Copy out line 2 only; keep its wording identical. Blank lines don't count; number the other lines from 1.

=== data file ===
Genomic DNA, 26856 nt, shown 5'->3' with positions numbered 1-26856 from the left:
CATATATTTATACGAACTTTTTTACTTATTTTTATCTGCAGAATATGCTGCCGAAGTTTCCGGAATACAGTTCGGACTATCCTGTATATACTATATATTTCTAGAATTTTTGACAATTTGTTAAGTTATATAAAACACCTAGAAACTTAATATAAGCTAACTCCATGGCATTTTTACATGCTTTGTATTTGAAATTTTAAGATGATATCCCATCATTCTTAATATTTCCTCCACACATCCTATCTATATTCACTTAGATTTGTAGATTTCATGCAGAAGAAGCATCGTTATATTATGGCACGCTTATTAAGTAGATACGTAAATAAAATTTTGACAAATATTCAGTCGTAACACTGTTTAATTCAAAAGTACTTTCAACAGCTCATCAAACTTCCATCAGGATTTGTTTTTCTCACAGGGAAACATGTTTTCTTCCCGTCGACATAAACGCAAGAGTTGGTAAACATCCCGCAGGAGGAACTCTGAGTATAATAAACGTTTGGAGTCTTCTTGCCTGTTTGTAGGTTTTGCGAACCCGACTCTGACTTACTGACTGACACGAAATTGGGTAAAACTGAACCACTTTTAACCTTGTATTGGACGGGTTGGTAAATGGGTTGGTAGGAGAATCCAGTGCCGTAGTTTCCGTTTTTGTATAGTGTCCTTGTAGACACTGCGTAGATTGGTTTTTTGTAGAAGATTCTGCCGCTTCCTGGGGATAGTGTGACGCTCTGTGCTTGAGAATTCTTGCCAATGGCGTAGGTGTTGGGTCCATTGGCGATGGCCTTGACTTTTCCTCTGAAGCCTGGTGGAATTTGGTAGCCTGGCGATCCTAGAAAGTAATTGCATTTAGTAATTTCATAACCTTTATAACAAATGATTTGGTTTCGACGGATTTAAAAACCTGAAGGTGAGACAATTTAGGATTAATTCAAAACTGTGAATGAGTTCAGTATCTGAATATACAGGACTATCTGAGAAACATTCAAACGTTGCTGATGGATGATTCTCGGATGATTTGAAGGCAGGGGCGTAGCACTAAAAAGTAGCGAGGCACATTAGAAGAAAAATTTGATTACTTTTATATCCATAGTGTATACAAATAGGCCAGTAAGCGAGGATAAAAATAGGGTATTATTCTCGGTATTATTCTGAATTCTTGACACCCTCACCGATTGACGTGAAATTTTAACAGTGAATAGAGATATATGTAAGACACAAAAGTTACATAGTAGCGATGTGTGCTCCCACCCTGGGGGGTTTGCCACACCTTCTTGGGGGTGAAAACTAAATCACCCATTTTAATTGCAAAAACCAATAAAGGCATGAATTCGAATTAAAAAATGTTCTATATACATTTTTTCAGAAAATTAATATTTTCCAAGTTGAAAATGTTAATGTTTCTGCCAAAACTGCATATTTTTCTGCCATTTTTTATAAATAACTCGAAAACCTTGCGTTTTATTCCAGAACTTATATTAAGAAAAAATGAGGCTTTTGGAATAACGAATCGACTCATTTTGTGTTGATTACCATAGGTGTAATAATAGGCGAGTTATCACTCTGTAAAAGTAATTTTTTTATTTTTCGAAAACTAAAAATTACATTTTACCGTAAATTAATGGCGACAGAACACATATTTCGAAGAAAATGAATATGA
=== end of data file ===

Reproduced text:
CATATATTTATACGAACTTTTTTACTTATTTTTATCTGCAGAATATGCTGCCGAAGTTTCCGGAATACAGTTCGGACTATCCTGTATATACTATATATTTCTAGAATTTTTGACAATTTGTTAAGTTATATAAAACACCTAGAAACTTAATATAAGCTAACTCCATGGCATTTTTACATGCTTTGTATTTGAAATTTTAAGATGATATCCCATCATTCTTAATATTTCCTCCACACATCCTATCTATATTCACTTAGATTTGTAGATTTCATGCAGAAGAAGCATCGTTATATTATGGCACGCTTATTAAGTAGATACGTAAATAAAATTTTGACAAATATTCAGTCGTAACACTGTTTAATTCAAAAGTACTTTCAACAGCTCATCAAACTTCCATCAGGATTTGTTTTTCTCACAGGGAAACATGTTTTCTTCCCGTCGACATAAACGCAAGAGTTGGTAAACATCCCGCAGGAGGAACTCTGAGTATAATAAACGTTTGGAGTCTTCTTGCCTGTTTGTAGGTTTTGCGAACCCGACTCTGACTTACTGACTGACACGAAATTGGGTAAAACTGAACCACTTTTAACCTTGTATTGGACGGGTTGGTAAATGGGTTGGTAGGAGAATCCAGTGCCGTAGTTTCCGTTTTTGTATAGTGTCCTTGTAGACACTGCGTAGATTGGTTTTTTGTAGAAGATTCTGCCGCTTCCTGGGGATAGTGTGACGCTCTGTGCTTGAGAATTCTTGCCAATGGCGTAGGTGTTGGGTCCATTGGCGATGGCCTTGACTTTTCCTCTGAAGCCTGGTGGAATTTGGTAGCCTGGCGATCCTAGAAAGTAATTGCATTTAGTAATTTCATAACCTTTATAACAAATGATTTGGTTTCGACGGATTTAAAAACCTGAAGGTGAGACAATTTAGGATTAATTCAAAACTGTGAATGAGTTCAGTATCTGAATATACAGGACTATCTGAGAAACATTCAAACGTTGCTGATGGATGATTCTCGGATGATTTGAAGGCAGGGGCGTAGCACTAAAAAGTAGCGAGGCACATTAGAAGAAAAATTTGATTACTTTTATATCCATAGTGTATACAAATAGGCCAGTAAGCGAGGATAAAAATAGGGTATTATTCTCGGTATTATTCTGAATTCTTGACACCCTCACCGATTGACGTGAAATTTTAACAGTGAATAGAGATATATGTAAGACACAAAAGTTACATAGTAGCGATGTGTGCTCCCACCCTGGGGGGTTTGCCACACCTTCTTGGGGGTGAAAACTAAATCACCCATTTTAATTGCAAAAACCAATAAAGGCATGAATTCGAATTAAAAAATGTTCTATATACATTTTTTCAGAAAATTAATATTTTCCAAGTTGAAAATGTTAATGTTTCTGCCAAAACTGCATATTTTTCTGCCATTTTTTATAAATAACTCGAAAACCTTGCGTTTTATTCCAGAACTTATATTAAGAAAAAATGAGGCTTTTGGAATAACGAATCGACTCATTTTGTGTTGATTACCATAGGTGTAATAATAGGCGAGTTATCACTCTGTAAAAGTAATTTTTTTATTTTTCGAAAACTAAAAATTACATTTTACCGTAAATTAATGGCGACAGAACACATATTTCGAAGAAAATGAATATGA